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20121120
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students might be developing the cuttin edge technology when it comes to the natural disaster relief. they show us how they are competing for the competition in math, science, technology. >> and that will be a big wild view. >> they have problem solving down to a science. the high schoolers are creekal winners of the foundation science award, a prestigious honor. >> it is like a fingerprint. >> reporter: they developed the computer software that recognizes where a picture was taken. >> the big dips is what matters. >> reporter: a process called geo location and it could be used in everything from the counterterrorism to the disaster relief. >> you don't need the whole rising. you could have bits and pieces. when i took this picture, i was not intended for that to happen. but i noticed little things just between them. and this bill too. and you know very accurately. >> you can do the participation. >> reporter: they were interns at the national institute of health when they developed a potential vaccine for the disease. it causes serious damage to the people's skin and many parts of t
of this system, paid for partly with u.s. tax money, they will see amazingly effective antimissile technology at work. and that's said to be 90% successful. it discriminates between the missiles that are going to hit cities and the ones that are just going to land in the woods and takes out the ones that are headed for cities. so it's a potential game changer here. >> schieffer: all right, well, david you'll be back if our rowntable later in the broadcast. i want to turn now to john mccain, a member of the armed services committee, the ranking republican on armed services. senator, what can the united states do here? obviously, no bon wants this thing to spiral out of control. >> well, the united states, obviously, should be as heavily involved as they possibly can. i'm not sure how much influence that this administration has. the president's first priority in 2009 was the israeli-palestinnian peace process. obviously, there was no progress there, and there are various reasons for it. we won't waste the time. i think several things make this issue very dangerous. one is egypt and the whole ch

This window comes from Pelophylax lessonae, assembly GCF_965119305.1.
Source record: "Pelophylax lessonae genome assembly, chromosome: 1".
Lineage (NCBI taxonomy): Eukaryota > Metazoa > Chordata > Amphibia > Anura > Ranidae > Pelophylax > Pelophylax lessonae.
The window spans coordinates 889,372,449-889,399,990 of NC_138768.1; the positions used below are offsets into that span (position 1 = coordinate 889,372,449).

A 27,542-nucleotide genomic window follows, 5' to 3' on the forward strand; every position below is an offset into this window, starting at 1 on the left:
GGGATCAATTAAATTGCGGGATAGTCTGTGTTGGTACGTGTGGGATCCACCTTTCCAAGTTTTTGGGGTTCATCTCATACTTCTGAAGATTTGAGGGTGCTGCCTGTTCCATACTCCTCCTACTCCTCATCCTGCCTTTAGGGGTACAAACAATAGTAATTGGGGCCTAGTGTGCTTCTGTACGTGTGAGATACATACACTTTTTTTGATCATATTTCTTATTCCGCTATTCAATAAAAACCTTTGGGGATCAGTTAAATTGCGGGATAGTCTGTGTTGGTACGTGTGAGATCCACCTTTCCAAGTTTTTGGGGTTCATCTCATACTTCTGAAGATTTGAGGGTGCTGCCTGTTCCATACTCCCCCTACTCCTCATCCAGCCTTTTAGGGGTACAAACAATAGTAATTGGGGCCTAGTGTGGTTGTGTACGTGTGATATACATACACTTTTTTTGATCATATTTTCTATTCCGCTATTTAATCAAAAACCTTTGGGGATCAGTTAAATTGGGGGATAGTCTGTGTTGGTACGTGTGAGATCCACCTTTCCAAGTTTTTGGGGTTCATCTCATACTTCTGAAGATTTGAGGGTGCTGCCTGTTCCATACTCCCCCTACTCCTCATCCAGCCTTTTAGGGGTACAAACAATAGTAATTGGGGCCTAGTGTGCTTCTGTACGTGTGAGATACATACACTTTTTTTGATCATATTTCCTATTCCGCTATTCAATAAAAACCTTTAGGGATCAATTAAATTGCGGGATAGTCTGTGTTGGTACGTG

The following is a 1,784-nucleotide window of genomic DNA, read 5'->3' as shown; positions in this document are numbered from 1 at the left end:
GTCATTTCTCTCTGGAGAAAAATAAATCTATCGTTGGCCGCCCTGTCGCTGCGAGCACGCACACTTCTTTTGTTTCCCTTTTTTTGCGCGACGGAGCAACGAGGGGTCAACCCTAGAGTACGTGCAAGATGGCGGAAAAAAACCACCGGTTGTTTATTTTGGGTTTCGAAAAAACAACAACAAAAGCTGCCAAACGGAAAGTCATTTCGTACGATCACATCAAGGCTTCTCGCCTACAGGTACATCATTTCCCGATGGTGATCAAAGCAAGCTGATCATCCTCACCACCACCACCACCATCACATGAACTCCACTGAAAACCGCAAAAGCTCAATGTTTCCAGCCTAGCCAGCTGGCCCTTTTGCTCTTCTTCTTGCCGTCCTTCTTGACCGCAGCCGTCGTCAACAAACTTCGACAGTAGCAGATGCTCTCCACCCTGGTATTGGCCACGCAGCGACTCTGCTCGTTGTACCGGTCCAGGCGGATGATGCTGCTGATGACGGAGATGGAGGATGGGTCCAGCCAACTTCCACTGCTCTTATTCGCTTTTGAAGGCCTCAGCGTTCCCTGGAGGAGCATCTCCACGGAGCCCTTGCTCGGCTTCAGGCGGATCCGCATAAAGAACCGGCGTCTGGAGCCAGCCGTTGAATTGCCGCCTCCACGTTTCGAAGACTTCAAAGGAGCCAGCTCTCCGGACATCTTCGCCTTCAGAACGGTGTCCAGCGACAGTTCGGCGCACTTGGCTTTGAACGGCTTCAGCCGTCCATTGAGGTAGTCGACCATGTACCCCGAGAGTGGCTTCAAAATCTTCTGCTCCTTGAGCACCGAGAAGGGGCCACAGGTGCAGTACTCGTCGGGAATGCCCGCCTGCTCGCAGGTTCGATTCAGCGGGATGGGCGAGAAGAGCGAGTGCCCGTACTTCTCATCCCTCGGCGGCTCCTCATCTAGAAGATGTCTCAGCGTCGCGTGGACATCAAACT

technology? >> and i think they are. i think what's interesting is the more engagement you see in the palm of your hand, you realize that's an opportunity we're all going after. >> i know mark zuckerberg tried to hire you in 2006. are you sorry you turned him down? >> it was one of the mistakes i made. i feel very lucky to have been part of many companies and i got to see interesting companies grow, everything from twitter to facebook to google, and for me, it's really about knowing the smartest people in the world, because i feel like i get to learn more from them. >> and now you get the chance to meet charlie and gayle. >> exactly. >> nick faldo won the masters and the british open three times each. he'll talk this morning of building a perfect golf swing and why tiger woods hasn't won a major title in four years. that's next right here on "cbs this morning." >>> who loves golf? we do. cbs sports golf analyst nick faldo won six grand slam titles in his career. his how-to book for golfers, "a swing for life" has just been updated and rereleased. >> it marks the 25th anniversary of his fir
Search Results 0 to 2 of about 3